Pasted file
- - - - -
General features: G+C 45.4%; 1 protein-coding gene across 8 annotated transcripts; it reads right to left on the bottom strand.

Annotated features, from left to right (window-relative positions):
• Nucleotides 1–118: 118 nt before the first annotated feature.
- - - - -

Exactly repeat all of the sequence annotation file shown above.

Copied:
General features: G+C 45.4%; 1 protein-coding gene across 8 annotated transcripts; it reads right to left on the bottom strand.

Annotated features, from left to right (window-relative positions):
• Nucleotides 1–118: 118 nt before the first annotated feature.